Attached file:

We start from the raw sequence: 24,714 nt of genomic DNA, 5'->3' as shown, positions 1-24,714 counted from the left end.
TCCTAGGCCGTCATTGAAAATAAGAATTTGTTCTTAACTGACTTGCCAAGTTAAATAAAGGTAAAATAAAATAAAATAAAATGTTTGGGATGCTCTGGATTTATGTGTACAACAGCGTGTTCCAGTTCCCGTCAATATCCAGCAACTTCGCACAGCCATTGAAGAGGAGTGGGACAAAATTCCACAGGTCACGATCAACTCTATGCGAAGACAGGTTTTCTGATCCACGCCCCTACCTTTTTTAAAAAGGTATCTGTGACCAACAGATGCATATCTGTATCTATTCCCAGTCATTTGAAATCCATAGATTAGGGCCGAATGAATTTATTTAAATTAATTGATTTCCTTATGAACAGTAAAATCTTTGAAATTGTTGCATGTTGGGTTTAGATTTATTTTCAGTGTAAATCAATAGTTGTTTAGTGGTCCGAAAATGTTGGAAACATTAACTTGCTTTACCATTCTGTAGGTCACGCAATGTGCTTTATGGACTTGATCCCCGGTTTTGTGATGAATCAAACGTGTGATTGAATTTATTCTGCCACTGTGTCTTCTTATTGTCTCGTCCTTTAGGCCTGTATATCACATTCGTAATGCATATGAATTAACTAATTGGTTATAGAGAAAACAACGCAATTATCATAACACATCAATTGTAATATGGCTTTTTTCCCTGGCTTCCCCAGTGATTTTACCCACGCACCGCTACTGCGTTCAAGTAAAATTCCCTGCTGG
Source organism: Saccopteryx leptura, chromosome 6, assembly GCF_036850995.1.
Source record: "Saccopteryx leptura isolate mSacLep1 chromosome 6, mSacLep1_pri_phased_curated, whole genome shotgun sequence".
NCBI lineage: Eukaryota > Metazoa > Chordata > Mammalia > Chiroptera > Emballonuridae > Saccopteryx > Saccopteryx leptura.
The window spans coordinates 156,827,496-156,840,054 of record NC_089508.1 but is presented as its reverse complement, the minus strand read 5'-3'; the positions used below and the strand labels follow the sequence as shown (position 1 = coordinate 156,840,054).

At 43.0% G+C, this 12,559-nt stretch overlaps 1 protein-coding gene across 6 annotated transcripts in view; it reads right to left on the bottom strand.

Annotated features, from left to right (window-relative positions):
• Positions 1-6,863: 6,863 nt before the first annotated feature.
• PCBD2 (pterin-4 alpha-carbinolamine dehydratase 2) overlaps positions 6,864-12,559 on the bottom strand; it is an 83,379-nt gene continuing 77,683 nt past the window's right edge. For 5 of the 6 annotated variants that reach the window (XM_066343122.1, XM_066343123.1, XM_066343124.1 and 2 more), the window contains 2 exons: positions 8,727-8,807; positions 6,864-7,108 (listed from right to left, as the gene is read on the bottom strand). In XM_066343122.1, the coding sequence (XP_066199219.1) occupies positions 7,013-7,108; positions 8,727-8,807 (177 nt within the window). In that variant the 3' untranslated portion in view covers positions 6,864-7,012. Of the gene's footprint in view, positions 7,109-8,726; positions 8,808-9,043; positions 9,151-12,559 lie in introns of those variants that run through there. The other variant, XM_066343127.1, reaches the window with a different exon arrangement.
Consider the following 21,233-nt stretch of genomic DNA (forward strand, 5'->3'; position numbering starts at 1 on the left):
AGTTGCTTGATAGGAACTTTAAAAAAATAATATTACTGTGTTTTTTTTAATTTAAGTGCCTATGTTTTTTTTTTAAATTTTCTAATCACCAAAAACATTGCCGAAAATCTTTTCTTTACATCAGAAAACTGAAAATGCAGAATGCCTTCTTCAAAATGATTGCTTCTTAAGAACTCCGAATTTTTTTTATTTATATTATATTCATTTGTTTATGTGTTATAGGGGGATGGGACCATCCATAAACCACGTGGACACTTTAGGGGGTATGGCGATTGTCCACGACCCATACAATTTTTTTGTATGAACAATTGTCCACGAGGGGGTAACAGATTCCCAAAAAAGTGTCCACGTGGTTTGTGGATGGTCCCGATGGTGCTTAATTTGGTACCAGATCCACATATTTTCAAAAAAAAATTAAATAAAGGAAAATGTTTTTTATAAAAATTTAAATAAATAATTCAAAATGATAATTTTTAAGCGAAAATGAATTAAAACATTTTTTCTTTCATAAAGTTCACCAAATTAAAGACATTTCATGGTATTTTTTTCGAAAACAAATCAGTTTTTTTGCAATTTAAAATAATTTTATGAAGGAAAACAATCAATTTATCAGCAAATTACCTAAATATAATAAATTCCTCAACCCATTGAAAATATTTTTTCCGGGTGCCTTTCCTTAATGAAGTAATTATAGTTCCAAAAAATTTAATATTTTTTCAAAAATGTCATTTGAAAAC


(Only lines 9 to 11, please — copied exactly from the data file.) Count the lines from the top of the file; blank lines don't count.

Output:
• Positions 1-6,863: 6,863 nt before the first annotated feature.
• PCBD2 (pterin-4 alpha-carbinolamine dehydratase 2) overlaps positions 6,864-12,559 on the bottom strand; it is an 83,379-nt gene continuing 77,683 nt past the window's right edge. For 5 of the 6 annotated variants that reach the window (XM_066343122.1, XM_066343123.1, XM_066343124.1 and 2 more), the window contains 2 exons: positions 8,727-8,807; positions 6,864-7,108 (listed from right to left, as the gene is read on the bottom strand). In XM_066343122.1, the coding sequence (XP_066199219.1) occupies positions 7,013-7,108; positions 8,727-8,807 (177 nt within the window). In that variant the 3' untranslated portion in view covers positions 6,864-7,012. Of the gene's footprint in view, positions 7,109-8,726; positions 8,808-9,043; positions 9,151-12,559 lie in introns of those variants that run through there. The other variant, XM_066343127.1, reaches the window with a different exon arrangement.
Consider the following 21,233-nt stretch of genomic DNA (forward strand, 5'->3'; position numbering starts at 1 on the left):